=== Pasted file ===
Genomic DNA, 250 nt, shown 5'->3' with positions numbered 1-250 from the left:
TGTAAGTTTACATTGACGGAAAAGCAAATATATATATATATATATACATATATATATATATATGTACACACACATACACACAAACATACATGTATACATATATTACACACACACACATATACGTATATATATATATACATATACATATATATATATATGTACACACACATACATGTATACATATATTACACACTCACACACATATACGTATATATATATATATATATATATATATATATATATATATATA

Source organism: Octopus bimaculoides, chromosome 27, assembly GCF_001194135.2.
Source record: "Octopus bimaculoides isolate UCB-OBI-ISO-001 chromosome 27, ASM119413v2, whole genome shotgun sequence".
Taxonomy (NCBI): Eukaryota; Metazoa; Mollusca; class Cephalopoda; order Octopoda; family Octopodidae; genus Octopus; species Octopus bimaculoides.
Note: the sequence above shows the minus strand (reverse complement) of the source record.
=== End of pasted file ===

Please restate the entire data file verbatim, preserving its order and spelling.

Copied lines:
Genomic DNA, 250 nt, shown 5'->3' with positions numbered 1-250 from the left:
TGTAAGTTTACATTGACGGAAAAGCAAATATATATATATATATATACATATATATATATATATGTACACACACATACACACAAACATACATGTATACATATATTACACACACACACATATACGTATATATATATATACATATACATATATATATATATGTACACACACATACATGTATACATATATTACACACTCACACACATATACGTATATATATATATATATATATATATATATATATATATATATA

Source organism: Octopus bimaculoides, chromosome 27, assembly GCF_001194135.2.
Source record: "Octopus bimaculoides isolate UCB-OBI-ISO-001 chromosome 27, ASM119413v2, whole genome shotgun sequence".
Taxonomy (NCBI): Eukaryota; Metazoa; Mollusca; class Cephalopoda; order Octopoda; family Octopodidae; genus Octopus; species Octopus bimaculoides.
Note: the sequence above shows the minus strand (reverse complement) of the source record.